Prices for eating and drinking out rose in August as inflation hit 3.2%.

UK inflation rose at the fastest pace in nine years in August, hitting 3.2% year-on-year.
The Office for National Statistics said gains in food, restaurant and transport prices were key factors.
Economies around the world are dealing with strong inflation, putting pressure on central banks.

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UK inflation hit a nine-year high in August as the economy reopened, with food and fuel prices climbing sharply, the country’s Office for National Statistics said Wednesday.

Year-on-year consumer price index inflation came in at 3.2% in August, the fastest rate since March 2012, after slowing to 2% in July. Economists had been expecting a rise to 2.9%, according to Bloomberg data.

Month-on-month, CPI inflation came in at 0.7% in August after flatlining in July, the ONS said. Economists had been expecting a rate of 0.5%.

The ONS said gains in prices of food, restaurants and hotels, and transport contributed to the jump. It said rising fuel prices were the main factor pushing up transport costs.

However, it urged caution in reading too much into August’s numbers. The statistics body said a factor pushing up year-on-year inflation was the fact that food prices fell sharply in August 2020, the comparative month, as a result of the government’s “eat out to help out” meal subsidy scheme.

The pound climbed after the data was released and stood 0.15% higher at $1.383 in European trading. The FTSE 100 stock index was roughly flat.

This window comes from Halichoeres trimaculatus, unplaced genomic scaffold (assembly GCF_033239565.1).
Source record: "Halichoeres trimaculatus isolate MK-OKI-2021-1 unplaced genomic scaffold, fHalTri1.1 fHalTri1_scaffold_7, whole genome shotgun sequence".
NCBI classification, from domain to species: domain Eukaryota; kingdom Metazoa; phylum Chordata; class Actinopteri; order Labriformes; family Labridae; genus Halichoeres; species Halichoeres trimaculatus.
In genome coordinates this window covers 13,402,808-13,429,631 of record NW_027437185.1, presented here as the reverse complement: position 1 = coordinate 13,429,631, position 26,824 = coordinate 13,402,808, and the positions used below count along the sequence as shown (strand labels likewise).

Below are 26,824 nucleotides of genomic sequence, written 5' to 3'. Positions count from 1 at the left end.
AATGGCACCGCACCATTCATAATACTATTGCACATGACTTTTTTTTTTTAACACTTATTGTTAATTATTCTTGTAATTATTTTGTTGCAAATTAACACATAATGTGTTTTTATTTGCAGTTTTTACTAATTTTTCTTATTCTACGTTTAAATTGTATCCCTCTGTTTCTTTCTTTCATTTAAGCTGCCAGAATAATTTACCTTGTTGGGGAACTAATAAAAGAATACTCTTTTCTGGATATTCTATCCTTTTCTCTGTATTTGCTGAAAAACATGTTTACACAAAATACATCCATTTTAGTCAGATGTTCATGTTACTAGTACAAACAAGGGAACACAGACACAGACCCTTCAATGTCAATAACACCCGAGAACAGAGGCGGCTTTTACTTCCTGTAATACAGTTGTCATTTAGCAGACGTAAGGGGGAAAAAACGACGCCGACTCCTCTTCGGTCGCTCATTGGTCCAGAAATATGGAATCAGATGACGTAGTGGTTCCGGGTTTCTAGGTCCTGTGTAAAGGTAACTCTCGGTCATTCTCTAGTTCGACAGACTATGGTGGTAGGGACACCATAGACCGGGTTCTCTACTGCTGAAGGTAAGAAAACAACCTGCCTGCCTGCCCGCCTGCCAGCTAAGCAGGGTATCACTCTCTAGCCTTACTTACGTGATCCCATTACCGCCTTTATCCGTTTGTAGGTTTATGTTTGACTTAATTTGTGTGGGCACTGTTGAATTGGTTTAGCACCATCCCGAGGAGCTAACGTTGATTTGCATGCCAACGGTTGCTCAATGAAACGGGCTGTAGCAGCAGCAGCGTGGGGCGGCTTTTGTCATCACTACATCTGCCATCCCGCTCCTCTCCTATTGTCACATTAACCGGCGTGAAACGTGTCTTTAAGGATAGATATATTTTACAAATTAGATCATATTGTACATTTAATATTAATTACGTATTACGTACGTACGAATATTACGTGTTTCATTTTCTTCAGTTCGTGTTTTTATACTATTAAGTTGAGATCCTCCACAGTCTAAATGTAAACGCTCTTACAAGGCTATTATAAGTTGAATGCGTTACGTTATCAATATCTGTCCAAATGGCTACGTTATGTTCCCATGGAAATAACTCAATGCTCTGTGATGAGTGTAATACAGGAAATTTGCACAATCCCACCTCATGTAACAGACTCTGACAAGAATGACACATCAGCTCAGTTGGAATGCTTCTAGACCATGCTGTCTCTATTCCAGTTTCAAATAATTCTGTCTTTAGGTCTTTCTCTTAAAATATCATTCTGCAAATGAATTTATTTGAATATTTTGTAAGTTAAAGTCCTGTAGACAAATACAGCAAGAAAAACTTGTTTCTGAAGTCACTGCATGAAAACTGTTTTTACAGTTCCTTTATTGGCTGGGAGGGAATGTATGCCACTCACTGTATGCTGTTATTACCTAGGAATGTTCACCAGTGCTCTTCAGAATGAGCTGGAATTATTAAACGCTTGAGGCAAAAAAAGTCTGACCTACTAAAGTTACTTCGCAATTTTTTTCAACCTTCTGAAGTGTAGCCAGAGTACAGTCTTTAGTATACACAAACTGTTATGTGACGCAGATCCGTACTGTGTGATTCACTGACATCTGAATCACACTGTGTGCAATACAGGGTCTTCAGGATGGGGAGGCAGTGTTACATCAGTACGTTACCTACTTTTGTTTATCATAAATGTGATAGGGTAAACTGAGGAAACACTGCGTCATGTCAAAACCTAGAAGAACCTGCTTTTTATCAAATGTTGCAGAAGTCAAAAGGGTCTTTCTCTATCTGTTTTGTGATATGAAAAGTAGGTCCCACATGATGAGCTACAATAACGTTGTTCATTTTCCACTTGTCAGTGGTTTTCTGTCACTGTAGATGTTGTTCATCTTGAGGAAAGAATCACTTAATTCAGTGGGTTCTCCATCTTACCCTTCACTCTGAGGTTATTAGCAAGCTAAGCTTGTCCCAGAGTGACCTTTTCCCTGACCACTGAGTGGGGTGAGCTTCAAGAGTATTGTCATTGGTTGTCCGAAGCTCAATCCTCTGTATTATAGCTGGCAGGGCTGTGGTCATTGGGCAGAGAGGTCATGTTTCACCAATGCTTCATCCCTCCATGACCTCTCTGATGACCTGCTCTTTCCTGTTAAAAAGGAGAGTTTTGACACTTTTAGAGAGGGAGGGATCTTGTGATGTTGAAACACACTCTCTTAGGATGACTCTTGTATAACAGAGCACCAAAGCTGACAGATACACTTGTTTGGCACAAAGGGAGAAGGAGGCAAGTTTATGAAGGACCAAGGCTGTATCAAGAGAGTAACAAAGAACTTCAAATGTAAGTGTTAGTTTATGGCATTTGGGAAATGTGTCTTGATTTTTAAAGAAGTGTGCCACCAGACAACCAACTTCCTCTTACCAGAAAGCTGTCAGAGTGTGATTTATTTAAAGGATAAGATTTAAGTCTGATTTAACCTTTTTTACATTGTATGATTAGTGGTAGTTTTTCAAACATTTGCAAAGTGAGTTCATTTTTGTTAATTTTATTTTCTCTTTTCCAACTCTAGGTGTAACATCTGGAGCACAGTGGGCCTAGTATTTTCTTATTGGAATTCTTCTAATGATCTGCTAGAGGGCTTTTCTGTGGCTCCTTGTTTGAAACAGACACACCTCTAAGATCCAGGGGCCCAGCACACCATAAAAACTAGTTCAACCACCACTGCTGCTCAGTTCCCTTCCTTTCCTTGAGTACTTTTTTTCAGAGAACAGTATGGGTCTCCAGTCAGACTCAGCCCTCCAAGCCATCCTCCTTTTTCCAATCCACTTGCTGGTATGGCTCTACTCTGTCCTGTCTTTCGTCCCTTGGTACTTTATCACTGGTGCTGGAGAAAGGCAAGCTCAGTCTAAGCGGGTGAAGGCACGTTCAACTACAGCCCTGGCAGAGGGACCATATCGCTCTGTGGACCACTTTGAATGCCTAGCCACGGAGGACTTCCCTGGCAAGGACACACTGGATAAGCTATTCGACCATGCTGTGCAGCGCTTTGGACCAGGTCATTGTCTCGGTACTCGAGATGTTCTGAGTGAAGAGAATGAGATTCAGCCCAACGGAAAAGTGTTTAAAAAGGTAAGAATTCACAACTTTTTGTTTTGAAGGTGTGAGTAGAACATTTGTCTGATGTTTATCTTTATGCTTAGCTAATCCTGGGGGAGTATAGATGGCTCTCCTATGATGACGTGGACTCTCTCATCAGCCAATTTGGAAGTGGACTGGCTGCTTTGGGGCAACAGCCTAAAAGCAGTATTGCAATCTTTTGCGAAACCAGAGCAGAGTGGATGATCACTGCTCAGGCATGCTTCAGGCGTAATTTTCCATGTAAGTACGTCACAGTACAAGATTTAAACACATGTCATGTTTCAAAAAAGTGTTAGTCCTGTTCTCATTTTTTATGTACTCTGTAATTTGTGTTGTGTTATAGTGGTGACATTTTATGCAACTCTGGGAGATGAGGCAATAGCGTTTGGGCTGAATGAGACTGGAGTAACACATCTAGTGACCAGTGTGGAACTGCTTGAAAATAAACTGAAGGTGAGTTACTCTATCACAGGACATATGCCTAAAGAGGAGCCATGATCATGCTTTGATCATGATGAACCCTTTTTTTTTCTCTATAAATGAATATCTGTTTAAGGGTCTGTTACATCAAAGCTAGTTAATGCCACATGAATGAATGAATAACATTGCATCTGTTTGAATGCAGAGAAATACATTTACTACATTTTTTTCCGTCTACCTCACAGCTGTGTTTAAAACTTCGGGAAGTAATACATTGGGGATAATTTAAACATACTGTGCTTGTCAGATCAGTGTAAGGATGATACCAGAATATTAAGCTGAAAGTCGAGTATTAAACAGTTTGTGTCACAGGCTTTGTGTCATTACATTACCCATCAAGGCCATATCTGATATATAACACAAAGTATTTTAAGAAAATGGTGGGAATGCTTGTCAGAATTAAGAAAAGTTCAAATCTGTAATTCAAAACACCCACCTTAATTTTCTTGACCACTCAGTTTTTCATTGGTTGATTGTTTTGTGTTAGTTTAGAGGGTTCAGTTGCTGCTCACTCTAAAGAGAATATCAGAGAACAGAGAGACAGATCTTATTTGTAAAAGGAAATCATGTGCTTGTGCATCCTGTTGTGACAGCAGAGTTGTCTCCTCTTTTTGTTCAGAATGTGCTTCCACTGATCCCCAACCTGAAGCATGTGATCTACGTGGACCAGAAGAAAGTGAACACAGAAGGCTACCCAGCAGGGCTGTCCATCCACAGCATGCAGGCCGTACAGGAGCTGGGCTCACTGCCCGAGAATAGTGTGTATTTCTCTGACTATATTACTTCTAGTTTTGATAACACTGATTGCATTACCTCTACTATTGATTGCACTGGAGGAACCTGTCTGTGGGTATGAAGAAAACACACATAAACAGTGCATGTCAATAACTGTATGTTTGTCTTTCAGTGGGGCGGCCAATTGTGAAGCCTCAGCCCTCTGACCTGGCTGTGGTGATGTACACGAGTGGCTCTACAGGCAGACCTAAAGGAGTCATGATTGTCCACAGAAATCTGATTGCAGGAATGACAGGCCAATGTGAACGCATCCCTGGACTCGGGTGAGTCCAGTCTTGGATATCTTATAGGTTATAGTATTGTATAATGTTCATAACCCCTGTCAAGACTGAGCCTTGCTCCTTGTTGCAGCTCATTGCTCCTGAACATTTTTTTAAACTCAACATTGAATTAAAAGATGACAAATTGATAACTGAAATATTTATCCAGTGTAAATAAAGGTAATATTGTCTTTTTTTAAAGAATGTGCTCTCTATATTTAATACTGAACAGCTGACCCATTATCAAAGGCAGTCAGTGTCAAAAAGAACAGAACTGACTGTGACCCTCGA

Read more: Real estate will play a vital role for investors as inflation heats up, according to the world’s largest asset manager. Here are 8 things BlackRock says investors should focus on as they fill out their real-asset portfolios.

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Inflation has surged in the UK and other advanced economies in recent months as growth has bounced back after the lifting of coronavirus restrictions.

The Bank of England has predicted that inflation will rise as high as 4% before the end of the year. But, along with the US and Eurozone’s central banks, it thinks the price rises will prove transitory and expects inflation to fall back to its 2% target by 2023.

Yet Paul Dales, chief UK economist at Capital Economics, said August’s figure may well be the first step to inflation shooting up to 4.5%. He said higher energy prices are likely to push up the figure further than the Bank of England thinks.

But he added: “Inflation will fall sharply next year as a lot of these upward influences unwind. By the end of 2022, it may be below 2.0% again.”

Dales said the next few months will be an “uncomfortable period” for the BOE but said it is unlikely to raise interest rates from their current record-low level of 0.1% until 2023.

The UK data came a day after figures showed that US CPI inflation cooled to 5.3% in August from a 13-year high of 5.4% in July. Month-on-month, US inflation slowed to 0.3% from 0.5% a month …read more

Source:: Business Insider

      

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